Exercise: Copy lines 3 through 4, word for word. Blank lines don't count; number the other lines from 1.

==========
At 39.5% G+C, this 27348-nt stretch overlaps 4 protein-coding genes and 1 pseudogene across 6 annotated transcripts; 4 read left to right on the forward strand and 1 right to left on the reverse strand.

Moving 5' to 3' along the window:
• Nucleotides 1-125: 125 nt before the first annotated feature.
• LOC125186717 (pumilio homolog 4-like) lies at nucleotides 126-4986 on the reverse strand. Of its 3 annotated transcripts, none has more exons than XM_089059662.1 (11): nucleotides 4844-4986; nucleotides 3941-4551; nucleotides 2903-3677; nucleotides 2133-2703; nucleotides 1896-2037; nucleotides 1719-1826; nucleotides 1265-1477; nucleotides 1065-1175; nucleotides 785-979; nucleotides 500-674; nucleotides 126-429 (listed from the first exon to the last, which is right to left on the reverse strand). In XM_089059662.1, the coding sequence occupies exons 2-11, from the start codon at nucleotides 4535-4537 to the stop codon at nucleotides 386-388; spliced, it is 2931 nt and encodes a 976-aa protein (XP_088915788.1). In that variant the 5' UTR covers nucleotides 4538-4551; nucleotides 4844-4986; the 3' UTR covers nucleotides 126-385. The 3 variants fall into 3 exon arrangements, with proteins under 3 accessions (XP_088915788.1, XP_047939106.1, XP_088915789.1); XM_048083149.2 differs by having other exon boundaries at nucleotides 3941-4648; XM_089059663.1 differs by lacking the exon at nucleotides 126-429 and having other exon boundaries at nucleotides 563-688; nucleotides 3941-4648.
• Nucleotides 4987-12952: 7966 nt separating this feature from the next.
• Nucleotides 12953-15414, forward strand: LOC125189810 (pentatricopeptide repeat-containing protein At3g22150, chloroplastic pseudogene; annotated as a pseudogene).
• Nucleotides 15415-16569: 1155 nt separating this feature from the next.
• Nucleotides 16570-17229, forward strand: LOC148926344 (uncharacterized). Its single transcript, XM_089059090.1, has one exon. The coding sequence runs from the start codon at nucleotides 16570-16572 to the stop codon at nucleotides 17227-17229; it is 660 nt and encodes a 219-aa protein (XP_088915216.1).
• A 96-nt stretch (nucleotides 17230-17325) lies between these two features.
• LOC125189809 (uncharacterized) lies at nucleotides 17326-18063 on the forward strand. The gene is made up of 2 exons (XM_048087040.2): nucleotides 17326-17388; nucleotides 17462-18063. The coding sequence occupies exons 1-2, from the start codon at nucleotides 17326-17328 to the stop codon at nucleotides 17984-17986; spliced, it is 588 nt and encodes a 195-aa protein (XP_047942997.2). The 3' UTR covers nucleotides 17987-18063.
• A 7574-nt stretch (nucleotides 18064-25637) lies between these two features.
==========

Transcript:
• Nucleotides 1-125: 125 nt before the first annotated feature.
• LOC125186717 (pumilio homolog 4-like) lies at nucleotides 126-4986 on the reverse strand. Of its 3 annotated transcripts, none has more exons than XM_089059662.1 (11): nucleotides 4844-4986; nucleotides 3941-4551; nucleotides 2903-3677; nucleotides 2133-2703; nucleotides 1896-2037; nucleotides 1719-1826; nucleotides 1265-1477; nucleotides 1065-1175; nucleotides 785-979; nucleotides 500-674; nucleotides 126-429 (listed from the first exon to the last, which is right to left on the reverse strand). In XM_089059662.1, the coding sequence occupies exons 2-11, from the start codon at nucleotides 4535-4537 to the stop codon at nucleotides 386-388; spliced, it is 2931 nt and encodes a 976-aa protein (XP_088915788.1). In that variant the 5' UTR covers nucleotides 4538-4551; nucleotides 4844-4986; the 3' UTR covers nucleotides 126-385. The 3 variants fall into 3 exon arrangements, with proteins under 3 accessions (XP_088915788.1, XP_047939106.1, XP_088915789.1); XM_048083149.2 differs by having other exon boundaries at nucleotides 3941-4648; XM_089059663.1 differs by lacking the exon at nucleotides 126-429 and having other exon boundaries at nucleotides 563-688; nucleotides 3941-4648.